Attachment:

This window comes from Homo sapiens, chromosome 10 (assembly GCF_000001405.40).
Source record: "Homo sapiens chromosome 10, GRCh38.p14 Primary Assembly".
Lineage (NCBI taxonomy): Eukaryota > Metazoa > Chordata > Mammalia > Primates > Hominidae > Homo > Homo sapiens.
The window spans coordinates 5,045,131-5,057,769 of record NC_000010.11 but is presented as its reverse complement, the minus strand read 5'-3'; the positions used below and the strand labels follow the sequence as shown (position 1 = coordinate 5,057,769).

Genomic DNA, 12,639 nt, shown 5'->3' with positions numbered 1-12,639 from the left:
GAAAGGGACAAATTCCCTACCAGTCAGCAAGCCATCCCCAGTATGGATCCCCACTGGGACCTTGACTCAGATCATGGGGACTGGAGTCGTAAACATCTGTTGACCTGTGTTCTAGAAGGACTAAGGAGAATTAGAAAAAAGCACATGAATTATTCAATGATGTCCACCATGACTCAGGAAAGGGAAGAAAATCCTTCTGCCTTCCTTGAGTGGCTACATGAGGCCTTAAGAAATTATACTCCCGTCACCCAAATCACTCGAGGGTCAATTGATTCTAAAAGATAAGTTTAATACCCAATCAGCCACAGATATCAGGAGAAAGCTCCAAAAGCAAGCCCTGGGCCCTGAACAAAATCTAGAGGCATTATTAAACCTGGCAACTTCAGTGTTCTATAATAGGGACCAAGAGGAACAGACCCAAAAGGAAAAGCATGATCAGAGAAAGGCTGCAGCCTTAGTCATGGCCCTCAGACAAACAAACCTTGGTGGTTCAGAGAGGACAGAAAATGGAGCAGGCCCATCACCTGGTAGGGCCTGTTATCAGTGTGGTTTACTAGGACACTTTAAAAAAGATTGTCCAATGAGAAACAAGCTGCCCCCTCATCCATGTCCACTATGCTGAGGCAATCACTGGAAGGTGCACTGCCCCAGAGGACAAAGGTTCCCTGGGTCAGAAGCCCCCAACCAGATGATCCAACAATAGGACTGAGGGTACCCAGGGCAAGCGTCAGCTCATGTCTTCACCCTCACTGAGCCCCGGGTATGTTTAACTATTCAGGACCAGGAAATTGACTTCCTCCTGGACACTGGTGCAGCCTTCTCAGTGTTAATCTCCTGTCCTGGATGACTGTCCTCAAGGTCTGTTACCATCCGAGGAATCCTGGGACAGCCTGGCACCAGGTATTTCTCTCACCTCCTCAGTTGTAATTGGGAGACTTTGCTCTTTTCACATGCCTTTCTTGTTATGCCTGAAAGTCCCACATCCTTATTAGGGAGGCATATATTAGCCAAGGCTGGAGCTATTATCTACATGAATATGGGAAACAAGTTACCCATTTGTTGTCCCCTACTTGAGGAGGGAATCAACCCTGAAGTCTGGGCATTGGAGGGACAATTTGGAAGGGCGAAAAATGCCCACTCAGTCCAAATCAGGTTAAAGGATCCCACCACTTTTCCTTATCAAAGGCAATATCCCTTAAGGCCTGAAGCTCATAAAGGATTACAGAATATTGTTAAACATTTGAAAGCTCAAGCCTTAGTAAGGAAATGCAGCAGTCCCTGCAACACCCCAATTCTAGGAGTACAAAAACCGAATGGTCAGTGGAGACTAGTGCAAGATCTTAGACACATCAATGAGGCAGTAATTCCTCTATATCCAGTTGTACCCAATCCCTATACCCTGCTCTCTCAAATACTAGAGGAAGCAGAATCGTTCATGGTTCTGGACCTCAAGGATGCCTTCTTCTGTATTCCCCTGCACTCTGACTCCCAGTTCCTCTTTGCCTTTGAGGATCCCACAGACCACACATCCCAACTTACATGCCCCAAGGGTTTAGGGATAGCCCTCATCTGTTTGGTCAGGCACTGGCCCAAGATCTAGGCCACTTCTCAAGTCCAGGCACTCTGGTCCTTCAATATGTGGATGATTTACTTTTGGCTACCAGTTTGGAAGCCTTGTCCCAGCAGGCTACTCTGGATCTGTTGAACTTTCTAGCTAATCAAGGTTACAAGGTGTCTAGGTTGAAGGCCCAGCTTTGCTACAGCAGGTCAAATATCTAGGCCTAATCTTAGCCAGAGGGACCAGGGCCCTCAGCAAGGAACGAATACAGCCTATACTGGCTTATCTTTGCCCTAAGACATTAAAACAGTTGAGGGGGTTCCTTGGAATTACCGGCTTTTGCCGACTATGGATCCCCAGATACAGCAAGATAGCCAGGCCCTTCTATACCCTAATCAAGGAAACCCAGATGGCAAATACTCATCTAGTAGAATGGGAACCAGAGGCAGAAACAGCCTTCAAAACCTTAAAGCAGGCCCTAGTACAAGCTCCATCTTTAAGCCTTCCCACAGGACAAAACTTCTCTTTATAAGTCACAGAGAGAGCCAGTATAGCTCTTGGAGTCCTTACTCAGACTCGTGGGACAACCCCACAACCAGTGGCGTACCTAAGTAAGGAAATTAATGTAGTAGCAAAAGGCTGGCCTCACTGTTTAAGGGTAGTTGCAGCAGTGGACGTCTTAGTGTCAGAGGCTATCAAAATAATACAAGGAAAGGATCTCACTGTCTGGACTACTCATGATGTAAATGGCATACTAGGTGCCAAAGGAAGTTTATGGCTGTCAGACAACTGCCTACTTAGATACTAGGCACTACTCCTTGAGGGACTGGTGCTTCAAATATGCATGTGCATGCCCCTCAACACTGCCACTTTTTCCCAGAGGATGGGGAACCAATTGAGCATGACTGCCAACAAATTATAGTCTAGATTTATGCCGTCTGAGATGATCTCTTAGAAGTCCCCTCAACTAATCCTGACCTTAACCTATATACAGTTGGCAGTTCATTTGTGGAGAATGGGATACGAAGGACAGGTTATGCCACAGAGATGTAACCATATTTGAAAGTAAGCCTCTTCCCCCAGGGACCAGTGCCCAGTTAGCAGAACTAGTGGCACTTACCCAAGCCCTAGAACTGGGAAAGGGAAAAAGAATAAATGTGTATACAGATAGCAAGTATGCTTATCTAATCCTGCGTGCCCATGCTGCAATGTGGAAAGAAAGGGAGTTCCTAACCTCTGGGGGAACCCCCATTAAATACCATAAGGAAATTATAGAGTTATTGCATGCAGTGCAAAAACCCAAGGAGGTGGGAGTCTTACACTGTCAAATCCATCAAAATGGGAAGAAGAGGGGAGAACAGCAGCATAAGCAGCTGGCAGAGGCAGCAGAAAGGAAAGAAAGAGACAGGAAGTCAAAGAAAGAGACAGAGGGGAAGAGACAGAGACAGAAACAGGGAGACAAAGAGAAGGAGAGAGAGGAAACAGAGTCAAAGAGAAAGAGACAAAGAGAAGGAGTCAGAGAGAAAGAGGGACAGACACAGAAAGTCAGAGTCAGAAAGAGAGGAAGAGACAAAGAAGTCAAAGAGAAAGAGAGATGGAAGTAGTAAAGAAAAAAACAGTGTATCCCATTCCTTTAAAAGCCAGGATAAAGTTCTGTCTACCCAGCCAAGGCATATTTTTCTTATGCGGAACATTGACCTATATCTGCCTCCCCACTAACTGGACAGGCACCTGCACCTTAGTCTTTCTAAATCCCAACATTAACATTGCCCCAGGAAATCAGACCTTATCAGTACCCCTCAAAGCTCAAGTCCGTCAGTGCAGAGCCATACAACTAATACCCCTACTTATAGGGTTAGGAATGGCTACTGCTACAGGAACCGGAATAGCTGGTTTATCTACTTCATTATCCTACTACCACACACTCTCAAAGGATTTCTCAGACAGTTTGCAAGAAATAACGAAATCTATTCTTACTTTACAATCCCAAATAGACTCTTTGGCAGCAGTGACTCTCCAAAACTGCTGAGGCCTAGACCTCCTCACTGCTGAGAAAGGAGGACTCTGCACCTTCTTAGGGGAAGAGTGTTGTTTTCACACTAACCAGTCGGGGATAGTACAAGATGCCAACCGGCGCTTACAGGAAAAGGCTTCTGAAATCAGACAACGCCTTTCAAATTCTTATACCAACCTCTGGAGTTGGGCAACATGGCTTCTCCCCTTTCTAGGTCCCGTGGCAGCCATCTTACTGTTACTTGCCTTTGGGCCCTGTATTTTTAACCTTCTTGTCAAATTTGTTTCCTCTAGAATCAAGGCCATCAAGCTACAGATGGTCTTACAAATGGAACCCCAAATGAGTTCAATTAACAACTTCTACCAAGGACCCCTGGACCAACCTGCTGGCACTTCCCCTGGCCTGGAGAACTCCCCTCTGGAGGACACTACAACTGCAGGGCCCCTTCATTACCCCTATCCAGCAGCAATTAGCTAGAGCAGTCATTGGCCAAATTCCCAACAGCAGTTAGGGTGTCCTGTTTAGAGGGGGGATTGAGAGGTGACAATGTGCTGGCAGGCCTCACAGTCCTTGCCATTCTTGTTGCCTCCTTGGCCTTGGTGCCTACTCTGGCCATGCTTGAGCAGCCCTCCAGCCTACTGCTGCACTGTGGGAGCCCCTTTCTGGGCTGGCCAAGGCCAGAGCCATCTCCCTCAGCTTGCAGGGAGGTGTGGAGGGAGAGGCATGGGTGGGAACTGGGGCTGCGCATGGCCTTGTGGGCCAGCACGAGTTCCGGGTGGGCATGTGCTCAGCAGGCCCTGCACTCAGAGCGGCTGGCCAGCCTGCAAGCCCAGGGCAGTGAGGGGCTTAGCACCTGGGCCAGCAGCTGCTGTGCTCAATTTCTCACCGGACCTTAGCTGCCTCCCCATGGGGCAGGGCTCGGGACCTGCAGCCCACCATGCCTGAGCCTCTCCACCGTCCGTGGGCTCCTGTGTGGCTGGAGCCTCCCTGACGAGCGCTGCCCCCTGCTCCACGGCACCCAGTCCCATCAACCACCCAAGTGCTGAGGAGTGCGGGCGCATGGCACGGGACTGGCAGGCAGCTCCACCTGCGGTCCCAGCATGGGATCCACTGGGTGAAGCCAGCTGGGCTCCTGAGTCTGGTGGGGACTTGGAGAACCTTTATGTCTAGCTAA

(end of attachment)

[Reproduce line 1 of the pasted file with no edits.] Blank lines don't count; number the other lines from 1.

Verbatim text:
This window comes from Homo sapiens, chromosome 10 (assembly GCF_000001405.40).